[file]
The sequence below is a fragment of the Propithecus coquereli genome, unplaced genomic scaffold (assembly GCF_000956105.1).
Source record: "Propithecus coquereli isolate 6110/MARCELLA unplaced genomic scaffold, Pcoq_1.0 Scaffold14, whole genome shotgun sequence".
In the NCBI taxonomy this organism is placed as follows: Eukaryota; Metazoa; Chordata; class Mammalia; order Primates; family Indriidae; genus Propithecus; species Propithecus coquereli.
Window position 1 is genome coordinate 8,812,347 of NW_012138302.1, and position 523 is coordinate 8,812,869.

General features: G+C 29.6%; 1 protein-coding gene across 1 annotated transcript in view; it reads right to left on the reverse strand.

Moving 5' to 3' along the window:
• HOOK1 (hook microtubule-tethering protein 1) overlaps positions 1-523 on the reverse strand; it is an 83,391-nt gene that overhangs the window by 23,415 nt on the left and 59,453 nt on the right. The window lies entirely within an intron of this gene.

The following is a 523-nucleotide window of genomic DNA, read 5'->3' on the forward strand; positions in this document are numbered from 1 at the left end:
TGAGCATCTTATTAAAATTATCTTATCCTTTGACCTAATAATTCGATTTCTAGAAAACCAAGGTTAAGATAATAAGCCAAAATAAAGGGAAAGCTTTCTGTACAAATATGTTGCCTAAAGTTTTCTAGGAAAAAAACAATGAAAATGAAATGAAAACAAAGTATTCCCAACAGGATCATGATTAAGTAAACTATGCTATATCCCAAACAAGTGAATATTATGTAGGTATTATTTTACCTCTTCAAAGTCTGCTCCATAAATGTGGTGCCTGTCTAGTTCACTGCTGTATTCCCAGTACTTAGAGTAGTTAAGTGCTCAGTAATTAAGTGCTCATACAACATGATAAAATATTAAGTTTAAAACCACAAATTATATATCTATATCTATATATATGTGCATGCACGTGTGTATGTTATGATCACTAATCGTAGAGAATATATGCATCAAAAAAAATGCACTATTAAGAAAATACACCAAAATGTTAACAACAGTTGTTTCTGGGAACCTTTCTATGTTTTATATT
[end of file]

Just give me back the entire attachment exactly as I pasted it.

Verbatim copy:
The sequence below is a fragment of the Propithecus coquereli genome, unplaced genomic scaffold (assembly GCF_000956105.1).
Source record: "Propithecus coquereli isolate 6110/MARCELLA unplaced genomic scaffold, Pcoq_1.0 Scaffold14, whole genome shotgun sequence".
In the NCBI taxonomy this organism is placed as follows: Eukaryota; Metazoa; Chordata; class Mammalia; order Primates; family Indriidae; genus Propithecus; species Propithecus coquereli.
Window position 1 is genome coordinate 8,812,347 of NW_012138302.1, and position 523 is coordinate 8,812,869.

General features: G+C 29.6%; 1 protein-coding gene across 1 annotated transcript in view; it reads right to left on the reverse strand.

Moving 5' to 3' along the window:
• HOOK1 (hook microtubule-tethering protein 1) overlaps positions 1-523 on the reverse strand; it is an 83,391-nt gene that overhangs the window by 23,415 nt on the left and 59,453 nt on the right. The window lies entirely within an intron of this gene.

The following is a 523-nucleotide window of genomic DNA, read 5'->3' on the forward strand; positions in this document are numbered from 1 at the left end:
TGAGCATCTTATTAAAATTATCTTATCCTTTGACCTAATAATTCGATTTCTAGAAAACCAAGGTTAAGATAATAAGCCAAAATAAAGGGAAAGCTTTCTGTACAAATATGTTGCCTAAAGTTTTCTAGGAAAAAAACAATGAAAATGAAATGAAAACAAAGTATTCCCAACAGGATCATGATTAAGTAAACTATGCTATATCCCAAACAAGTGAATATTATGTAGGTATTATTTTACCTCTTCAAAGTCTGCTCCATAAATGTGGTGCCTGTCTAGTTCACTGCTGTATTCCCAGTACTTAGAGTAGTTAAGTGCTCAGTAATTAAGTGCTCATACAACATGATAAAATATTAAGTTTAAAACCACAAATTATATATCTATATCTATATATATGTGCATGCACGTGTGTATGTTATGATCACTAATCGTAGAGAATATATGCATCAAAAAAAATGCACTATTAAGAAAATACACCAAAATGTTAACAACAGTTGTTTCTGGGAACCTTTCTATGTTTTATATT